Two wet noses, followed by two wagging tails, led the pace, briefly stopping on a regular basis to sniff the flora, while I lagged behind studying the treetops and the understory for sign. Big trucks sounded off as they traveled down the distant highway; becoming barely noticeable in their varying degrees of consistency.
Then I heard them, oh so quietly, it was almost indiscernible. Their voices were soul-stirring, mind blowing, I heard them; the wolves! They beckoned their pack members, but they did it only when the trucks rolled by. I could only surmise that although this was part of a wilderness area, there were also some private homes interspersed and that the wolves were using the truck noise as camouflage, and especially taking advantage of the "Doppler Effect," the fact that the sound of a moving object will be higher pitched the closer it comes to an observer. Whenever the trucks screeched the loudest, that is when the wolves would howl!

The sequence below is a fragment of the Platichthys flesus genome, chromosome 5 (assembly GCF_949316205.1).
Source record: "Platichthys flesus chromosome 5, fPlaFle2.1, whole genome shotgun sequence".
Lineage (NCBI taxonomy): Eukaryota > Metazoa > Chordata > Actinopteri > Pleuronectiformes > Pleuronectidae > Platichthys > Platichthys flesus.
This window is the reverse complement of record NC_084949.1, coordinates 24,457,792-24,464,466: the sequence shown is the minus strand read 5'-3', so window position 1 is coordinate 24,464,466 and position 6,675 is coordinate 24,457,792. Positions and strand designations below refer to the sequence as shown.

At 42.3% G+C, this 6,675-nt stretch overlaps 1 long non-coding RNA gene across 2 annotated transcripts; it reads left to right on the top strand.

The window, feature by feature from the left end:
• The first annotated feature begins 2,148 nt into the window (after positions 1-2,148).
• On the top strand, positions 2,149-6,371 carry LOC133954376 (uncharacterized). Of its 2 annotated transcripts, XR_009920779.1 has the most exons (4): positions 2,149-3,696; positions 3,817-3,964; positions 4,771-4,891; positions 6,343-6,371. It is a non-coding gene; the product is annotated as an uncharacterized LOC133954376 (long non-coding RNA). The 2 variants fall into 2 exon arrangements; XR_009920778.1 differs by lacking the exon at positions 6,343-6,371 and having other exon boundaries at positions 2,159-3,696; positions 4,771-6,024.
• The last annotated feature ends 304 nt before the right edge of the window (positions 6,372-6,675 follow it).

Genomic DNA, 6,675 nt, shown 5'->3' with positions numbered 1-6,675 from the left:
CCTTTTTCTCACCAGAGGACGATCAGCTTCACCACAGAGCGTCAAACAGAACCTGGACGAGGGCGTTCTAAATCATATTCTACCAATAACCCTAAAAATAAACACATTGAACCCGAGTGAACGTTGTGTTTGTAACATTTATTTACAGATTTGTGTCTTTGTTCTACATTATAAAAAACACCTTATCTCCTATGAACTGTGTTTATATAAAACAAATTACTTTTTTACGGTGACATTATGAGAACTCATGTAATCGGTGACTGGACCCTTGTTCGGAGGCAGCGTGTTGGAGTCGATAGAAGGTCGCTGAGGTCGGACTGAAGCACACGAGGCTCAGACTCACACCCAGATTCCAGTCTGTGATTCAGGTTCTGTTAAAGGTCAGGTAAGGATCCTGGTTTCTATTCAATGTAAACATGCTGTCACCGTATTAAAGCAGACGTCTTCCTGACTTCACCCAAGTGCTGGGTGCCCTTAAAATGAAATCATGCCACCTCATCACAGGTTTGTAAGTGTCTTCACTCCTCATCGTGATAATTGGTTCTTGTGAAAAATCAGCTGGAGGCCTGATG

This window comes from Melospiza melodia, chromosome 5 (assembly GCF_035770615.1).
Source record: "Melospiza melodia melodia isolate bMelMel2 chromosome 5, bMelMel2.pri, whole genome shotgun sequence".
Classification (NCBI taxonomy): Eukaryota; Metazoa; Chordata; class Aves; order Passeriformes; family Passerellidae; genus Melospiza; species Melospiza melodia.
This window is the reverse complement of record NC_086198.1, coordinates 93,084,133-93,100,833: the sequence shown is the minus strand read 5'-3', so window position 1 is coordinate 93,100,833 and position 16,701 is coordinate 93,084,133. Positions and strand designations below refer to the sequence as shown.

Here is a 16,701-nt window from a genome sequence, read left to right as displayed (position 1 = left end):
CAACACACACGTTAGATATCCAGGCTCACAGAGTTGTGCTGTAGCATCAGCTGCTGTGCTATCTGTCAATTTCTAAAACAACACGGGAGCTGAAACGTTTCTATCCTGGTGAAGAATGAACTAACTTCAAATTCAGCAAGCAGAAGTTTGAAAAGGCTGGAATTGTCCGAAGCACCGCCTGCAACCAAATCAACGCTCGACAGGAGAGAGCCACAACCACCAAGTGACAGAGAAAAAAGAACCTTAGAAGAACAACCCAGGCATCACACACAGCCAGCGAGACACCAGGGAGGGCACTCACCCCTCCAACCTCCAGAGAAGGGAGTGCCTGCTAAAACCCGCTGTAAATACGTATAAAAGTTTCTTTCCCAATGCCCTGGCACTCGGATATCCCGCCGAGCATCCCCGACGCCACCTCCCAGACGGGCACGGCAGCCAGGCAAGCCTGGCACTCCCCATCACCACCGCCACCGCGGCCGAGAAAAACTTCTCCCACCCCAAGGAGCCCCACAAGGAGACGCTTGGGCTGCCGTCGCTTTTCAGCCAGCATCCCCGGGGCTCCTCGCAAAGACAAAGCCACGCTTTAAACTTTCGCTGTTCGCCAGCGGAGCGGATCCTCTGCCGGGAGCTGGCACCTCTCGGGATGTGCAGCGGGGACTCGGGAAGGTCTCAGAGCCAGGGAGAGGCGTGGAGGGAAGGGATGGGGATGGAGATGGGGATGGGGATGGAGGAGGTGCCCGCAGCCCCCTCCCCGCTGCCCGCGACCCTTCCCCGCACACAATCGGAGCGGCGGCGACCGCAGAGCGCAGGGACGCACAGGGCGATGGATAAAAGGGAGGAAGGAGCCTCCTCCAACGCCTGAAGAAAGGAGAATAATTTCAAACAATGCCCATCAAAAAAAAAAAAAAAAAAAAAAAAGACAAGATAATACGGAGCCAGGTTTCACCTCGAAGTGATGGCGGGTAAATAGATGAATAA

The wolves were exercising caution; taking heed, being on guard, keeping out of harm's way, using their survival instincts! I found this both interesting and also somewhat melancholy, that they would practice such reserve in expressing themselves. The wolf, the wolf's howl, are embodiments of what we once were, of what we still long to be. That intangible essence called freedom.
As we walked back, I went over the scene again and again in my mind. Visualizing their eyes, the color of their hair, their size; letting it become a part of my memory, another remembrance past. And as it was slowly and metaphysically absorbed by my being, I hoped that this earth would always be a home for the howling wolves, and that we would never be deafened by silence.